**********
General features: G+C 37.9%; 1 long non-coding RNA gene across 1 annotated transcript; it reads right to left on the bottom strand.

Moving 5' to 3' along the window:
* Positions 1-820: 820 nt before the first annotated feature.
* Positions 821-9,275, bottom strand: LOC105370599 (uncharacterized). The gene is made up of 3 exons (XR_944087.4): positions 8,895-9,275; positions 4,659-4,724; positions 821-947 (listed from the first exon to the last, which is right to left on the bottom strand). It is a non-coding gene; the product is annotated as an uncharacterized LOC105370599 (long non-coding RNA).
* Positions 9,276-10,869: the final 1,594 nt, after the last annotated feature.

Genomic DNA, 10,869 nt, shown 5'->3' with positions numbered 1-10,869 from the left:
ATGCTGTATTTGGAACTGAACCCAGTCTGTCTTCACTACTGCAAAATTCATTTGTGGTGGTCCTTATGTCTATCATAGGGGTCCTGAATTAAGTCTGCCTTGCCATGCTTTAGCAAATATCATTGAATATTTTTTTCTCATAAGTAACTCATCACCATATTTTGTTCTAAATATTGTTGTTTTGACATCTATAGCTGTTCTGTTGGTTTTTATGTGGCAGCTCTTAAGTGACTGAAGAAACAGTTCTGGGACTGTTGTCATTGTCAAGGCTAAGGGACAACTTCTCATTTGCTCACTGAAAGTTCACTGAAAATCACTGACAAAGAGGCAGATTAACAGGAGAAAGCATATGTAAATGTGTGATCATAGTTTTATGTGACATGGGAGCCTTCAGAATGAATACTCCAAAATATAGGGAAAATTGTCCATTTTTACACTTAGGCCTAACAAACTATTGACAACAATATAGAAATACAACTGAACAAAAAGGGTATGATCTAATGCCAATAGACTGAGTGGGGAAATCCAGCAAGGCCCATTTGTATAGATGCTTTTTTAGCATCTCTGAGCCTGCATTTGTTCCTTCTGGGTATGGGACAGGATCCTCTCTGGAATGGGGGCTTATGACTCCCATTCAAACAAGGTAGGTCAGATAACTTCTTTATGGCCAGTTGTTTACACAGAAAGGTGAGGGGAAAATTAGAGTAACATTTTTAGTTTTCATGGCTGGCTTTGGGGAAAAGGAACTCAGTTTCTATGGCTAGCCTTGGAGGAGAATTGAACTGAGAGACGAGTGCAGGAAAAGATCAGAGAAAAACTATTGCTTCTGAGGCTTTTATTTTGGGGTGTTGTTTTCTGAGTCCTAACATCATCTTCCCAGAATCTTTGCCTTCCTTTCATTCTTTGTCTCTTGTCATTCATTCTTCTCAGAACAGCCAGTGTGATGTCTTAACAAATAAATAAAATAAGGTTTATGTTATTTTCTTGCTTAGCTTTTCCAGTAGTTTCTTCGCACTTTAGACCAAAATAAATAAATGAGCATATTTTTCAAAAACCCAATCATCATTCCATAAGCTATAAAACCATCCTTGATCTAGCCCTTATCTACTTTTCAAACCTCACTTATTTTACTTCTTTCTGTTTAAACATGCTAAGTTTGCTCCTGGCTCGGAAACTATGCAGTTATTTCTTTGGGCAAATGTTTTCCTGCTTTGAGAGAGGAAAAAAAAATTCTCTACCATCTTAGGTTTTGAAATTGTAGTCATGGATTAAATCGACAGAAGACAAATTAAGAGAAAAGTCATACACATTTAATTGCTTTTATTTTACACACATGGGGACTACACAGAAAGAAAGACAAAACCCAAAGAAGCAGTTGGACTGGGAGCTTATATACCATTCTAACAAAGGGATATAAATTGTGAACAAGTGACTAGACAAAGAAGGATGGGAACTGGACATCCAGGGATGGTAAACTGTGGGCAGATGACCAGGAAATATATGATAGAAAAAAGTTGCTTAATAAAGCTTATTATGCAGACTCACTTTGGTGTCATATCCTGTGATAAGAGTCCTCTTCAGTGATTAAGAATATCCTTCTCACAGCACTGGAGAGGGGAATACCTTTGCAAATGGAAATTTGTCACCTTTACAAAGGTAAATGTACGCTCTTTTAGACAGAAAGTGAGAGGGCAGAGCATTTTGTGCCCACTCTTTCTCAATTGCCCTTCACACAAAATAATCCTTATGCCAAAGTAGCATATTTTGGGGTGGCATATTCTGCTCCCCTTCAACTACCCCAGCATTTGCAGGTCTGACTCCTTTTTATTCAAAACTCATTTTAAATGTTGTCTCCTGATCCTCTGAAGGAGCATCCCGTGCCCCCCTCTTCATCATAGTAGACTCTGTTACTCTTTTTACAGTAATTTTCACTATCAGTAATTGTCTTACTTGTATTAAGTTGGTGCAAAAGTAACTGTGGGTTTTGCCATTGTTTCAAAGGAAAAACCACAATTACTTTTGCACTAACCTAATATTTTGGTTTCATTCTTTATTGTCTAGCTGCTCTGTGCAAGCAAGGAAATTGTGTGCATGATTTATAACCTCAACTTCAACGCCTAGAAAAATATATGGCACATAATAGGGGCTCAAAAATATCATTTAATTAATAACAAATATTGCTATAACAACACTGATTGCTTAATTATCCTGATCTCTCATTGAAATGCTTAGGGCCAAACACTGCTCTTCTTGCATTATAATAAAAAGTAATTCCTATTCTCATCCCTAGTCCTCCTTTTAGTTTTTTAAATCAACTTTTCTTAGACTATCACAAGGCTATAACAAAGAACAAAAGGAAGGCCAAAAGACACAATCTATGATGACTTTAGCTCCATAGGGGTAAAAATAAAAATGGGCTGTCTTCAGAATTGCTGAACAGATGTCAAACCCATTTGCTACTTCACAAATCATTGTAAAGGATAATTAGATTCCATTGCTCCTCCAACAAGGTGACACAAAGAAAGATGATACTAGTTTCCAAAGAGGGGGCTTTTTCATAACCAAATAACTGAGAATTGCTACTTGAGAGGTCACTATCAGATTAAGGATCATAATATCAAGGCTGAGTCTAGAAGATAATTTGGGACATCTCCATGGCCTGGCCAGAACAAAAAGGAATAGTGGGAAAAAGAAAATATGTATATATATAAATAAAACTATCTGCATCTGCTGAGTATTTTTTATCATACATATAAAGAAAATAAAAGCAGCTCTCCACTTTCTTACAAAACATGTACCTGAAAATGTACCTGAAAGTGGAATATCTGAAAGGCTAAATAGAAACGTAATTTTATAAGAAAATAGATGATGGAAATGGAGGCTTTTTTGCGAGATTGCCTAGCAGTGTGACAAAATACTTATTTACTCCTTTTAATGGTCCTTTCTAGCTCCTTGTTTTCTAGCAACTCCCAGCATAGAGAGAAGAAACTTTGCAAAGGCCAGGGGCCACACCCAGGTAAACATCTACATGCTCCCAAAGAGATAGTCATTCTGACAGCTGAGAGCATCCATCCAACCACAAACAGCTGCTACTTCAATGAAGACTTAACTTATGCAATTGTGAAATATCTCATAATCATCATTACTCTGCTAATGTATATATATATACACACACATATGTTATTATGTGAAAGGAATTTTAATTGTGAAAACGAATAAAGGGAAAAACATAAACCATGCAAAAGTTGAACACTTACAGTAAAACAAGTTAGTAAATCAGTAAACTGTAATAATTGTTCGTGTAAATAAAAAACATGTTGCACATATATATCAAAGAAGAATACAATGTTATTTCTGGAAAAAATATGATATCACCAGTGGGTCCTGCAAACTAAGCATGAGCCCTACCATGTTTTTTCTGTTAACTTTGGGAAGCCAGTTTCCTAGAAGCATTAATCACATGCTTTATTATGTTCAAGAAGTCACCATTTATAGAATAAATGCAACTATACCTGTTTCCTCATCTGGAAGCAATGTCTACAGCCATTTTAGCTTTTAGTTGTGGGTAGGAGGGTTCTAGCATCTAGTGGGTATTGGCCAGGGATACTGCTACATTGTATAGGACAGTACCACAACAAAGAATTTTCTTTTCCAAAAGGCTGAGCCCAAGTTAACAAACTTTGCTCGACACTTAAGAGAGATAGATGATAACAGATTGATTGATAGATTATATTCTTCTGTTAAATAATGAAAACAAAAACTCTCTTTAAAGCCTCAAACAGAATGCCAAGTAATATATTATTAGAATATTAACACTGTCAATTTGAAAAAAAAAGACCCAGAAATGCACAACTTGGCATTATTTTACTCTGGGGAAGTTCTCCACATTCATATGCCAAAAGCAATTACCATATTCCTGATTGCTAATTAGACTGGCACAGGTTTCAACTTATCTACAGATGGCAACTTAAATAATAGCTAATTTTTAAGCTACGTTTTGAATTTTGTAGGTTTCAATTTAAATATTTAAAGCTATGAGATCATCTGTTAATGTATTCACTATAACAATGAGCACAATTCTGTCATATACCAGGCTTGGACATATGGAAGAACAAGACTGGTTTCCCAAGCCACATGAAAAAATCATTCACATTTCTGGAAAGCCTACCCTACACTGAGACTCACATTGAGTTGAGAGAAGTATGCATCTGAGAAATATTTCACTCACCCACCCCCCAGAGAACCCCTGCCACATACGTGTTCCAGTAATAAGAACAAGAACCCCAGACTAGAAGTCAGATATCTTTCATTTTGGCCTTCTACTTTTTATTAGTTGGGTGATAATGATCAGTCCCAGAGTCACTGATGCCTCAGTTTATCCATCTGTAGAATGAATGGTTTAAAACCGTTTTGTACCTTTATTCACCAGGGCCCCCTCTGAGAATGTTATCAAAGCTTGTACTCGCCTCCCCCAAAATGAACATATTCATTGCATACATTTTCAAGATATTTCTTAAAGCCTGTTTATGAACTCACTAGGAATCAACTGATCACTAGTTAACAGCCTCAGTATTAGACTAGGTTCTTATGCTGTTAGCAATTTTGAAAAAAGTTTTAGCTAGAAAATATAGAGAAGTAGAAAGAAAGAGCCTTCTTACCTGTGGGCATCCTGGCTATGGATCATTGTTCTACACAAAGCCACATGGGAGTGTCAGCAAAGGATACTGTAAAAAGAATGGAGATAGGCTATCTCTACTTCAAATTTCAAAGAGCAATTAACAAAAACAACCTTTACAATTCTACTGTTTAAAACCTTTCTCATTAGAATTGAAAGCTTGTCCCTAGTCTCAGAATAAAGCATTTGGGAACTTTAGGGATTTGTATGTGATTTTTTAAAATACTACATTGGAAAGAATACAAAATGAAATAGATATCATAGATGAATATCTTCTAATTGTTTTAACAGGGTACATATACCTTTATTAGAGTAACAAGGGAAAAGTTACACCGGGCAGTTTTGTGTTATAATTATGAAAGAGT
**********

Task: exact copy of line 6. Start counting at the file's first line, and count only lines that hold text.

Genomic DNA, 10,869 nt, shown 5'->3' with positions numbered 1-10,869 from the left: